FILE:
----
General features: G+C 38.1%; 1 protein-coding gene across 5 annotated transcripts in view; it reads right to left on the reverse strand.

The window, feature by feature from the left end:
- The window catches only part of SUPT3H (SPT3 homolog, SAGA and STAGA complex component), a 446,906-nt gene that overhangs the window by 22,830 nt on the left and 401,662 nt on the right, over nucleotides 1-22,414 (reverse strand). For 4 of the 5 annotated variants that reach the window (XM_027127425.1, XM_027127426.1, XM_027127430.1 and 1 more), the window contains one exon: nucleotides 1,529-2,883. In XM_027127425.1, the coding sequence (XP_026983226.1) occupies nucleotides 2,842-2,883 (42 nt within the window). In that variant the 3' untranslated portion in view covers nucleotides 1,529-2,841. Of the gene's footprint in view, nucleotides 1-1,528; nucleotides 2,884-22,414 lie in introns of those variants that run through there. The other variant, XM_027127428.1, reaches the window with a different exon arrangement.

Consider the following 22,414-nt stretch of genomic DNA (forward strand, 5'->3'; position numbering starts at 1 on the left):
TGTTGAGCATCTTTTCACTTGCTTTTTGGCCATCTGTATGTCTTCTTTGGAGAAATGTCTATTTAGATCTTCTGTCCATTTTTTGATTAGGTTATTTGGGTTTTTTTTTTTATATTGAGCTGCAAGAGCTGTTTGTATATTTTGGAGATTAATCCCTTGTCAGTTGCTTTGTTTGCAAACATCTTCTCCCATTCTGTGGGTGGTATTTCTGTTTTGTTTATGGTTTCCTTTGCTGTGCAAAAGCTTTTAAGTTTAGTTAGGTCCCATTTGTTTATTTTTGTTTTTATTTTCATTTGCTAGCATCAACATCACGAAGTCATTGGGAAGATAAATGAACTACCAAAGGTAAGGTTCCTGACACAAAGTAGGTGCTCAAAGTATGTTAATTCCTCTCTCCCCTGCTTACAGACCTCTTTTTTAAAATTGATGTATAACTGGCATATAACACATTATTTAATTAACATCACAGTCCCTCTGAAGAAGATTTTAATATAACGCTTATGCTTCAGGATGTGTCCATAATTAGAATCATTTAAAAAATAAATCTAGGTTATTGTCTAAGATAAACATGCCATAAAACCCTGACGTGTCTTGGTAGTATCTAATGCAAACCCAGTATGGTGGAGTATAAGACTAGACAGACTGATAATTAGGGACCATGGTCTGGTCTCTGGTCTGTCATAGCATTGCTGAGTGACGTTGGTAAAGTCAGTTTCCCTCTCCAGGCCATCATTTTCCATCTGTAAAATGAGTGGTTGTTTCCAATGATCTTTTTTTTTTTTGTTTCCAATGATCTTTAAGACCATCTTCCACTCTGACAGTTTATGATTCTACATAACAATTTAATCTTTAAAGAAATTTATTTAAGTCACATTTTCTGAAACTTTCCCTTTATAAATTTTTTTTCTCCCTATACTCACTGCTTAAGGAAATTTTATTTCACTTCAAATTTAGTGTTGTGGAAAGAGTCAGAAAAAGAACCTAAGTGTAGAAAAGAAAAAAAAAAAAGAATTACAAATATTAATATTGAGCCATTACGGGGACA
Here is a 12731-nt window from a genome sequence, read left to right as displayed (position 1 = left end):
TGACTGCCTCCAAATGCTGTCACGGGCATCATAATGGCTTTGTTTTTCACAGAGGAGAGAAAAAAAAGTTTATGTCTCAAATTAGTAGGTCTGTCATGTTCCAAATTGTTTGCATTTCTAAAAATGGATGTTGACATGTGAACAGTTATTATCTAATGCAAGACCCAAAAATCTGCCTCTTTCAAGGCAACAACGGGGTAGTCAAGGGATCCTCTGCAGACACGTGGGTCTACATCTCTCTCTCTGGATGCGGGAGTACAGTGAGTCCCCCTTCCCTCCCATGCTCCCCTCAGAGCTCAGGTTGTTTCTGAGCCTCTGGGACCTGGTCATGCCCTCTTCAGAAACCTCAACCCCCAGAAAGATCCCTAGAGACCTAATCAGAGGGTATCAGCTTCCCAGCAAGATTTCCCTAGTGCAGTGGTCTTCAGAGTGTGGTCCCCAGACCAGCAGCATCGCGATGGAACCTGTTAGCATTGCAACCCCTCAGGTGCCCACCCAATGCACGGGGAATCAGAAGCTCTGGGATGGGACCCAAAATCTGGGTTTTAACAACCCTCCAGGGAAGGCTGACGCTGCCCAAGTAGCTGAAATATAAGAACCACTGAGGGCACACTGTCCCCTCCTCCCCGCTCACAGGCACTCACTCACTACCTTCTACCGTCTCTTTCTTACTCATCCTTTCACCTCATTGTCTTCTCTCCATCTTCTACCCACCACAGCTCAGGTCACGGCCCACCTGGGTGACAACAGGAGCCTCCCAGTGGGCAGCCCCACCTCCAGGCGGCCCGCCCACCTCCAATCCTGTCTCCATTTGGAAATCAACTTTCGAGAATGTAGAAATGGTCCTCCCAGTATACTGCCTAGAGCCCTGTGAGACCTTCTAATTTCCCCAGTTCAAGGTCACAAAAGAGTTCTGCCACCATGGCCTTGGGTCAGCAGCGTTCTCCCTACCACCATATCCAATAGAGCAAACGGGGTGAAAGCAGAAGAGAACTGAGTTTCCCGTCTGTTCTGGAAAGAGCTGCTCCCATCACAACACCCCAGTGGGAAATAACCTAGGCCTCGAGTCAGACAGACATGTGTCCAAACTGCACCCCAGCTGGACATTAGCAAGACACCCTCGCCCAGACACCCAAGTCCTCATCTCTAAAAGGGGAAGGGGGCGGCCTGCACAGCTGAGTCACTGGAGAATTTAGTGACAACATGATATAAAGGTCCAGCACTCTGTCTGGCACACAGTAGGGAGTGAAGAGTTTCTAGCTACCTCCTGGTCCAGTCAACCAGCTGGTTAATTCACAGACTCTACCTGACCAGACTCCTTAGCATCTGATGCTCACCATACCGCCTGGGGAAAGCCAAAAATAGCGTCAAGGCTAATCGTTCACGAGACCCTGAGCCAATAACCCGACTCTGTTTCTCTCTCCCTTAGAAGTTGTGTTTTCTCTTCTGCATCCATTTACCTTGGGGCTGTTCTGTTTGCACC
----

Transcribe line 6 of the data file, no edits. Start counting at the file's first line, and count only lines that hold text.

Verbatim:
Here is a 12731-nt window from a genome sequence, read left to right as displayed (position 1 = left end):